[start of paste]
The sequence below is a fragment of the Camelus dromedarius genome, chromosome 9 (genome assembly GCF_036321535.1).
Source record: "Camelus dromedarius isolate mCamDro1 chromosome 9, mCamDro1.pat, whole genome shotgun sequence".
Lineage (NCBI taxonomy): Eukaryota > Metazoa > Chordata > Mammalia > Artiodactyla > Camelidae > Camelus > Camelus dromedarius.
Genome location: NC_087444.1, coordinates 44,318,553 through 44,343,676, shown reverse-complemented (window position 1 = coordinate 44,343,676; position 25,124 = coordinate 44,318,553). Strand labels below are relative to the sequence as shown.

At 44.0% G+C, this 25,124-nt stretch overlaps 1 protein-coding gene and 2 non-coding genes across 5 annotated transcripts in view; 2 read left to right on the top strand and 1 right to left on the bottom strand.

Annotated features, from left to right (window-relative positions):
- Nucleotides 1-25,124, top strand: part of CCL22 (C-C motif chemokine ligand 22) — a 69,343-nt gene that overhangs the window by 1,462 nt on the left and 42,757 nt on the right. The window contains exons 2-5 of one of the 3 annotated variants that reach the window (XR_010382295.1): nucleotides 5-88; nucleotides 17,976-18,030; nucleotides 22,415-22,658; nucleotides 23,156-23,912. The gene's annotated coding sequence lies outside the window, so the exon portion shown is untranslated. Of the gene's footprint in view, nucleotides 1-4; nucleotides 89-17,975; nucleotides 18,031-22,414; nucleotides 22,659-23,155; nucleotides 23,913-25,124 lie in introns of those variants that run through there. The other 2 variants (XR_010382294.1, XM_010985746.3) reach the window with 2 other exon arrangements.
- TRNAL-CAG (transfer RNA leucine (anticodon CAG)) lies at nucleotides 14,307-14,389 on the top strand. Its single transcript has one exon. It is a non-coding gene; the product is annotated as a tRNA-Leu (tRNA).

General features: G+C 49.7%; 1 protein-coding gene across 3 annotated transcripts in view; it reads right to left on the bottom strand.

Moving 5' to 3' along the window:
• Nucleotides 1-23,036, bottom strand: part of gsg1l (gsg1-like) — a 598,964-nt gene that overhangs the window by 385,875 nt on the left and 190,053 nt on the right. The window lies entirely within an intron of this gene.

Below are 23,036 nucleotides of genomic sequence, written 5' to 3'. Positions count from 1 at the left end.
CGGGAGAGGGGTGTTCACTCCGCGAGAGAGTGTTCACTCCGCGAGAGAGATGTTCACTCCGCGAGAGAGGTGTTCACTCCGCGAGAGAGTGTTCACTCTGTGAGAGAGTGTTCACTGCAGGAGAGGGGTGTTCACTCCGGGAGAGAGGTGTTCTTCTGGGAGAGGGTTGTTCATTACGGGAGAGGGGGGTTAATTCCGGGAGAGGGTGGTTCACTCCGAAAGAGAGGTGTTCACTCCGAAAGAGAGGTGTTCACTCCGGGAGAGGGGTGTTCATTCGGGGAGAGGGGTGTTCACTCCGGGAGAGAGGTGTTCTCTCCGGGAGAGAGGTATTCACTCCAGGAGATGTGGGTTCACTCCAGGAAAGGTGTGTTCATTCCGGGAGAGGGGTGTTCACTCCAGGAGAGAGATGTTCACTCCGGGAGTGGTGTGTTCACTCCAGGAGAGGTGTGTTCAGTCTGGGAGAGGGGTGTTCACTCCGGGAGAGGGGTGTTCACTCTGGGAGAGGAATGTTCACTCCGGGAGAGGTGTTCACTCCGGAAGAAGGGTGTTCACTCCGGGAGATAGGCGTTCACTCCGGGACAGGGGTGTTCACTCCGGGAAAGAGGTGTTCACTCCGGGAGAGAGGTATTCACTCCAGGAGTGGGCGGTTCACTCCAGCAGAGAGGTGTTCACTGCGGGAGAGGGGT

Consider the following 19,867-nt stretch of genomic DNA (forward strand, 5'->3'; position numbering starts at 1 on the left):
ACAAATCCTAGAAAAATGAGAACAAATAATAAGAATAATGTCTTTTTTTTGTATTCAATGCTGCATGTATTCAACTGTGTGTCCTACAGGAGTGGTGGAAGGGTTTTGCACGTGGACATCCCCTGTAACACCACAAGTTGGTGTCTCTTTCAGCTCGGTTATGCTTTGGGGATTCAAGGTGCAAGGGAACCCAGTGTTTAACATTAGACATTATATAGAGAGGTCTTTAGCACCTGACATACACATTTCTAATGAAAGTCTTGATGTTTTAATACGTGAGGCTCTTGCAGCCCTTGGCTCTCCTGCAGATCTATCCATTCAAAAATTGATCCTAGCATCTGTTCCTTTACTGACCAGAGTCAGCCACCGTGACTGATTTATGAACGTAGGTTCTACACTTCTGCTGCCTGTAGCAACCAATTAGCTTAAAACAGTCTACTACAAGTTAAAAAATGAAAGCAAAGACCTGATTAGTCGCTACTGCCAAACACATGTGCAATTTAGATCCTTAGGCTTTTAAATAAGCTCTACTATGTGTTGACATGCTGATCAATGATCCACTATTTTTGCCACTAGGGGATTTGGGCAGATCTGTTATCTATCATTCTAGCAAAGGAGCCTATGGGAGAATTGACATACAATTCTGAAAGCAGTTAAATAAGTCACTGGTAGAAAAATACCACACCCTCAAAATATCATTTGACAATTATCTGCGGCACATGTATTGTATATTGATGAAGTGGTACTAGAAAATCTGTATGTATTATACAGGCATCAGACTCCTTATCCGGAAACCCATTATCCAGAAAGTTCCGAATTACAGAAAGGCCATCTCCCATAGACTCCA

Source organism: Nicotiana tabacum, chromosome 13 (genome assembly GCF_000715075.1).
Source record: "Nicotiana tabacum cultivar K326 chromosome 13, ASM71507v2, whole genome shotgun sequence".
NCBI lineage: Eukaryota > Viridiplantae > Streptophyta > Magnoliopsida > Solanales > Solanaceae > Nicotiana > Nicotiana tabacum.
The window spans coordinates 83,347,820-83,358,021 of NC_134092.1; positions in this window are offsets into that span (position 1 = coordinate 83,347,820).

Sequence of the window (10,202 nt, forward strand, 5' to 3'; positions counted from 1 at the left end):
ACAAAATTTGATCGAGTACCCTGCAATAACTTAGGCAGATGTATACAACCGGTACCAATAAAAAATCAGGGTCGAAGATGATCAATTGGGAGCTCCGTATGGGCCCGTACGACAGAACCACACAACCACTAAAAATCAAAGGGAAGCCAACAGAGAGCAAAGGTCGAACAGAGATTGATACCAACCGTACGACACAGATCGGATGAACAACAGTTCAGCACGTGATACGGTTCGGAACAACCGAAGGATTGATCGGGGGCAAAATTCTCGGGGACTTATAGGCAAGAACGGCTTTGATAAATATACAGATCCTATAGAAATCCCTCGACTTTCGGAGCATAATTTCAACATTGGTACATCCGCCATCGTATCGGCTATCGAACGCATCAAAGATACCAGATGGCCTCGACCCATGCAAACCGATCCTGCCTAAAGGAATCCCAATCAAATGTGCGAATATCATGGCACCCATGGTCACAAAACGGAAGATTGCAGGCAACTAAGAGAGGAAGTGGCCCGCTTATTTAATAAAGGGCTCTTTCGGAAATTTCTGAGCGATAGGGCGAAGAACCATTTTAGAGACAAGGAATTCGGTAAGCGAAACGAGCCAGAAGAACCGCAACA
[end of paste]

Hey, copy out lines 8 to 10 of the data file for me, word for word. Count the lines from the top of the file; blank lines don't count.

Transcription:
- TRNAL-CAG (transfer RNA leucine (anticodon CAG)) lies at nucleotides 14,307-14,389 on the top strand. Its single transcript has one exon. It is a non-coding gene; the product is annotated as a tRNA-Leu (tRNA).

General features: G+C 49.7%; 1 protein-coding gene across 3 annotated transcripts in view; it reads right to left on the bottom strand.

Moving 5' to 3' along the window: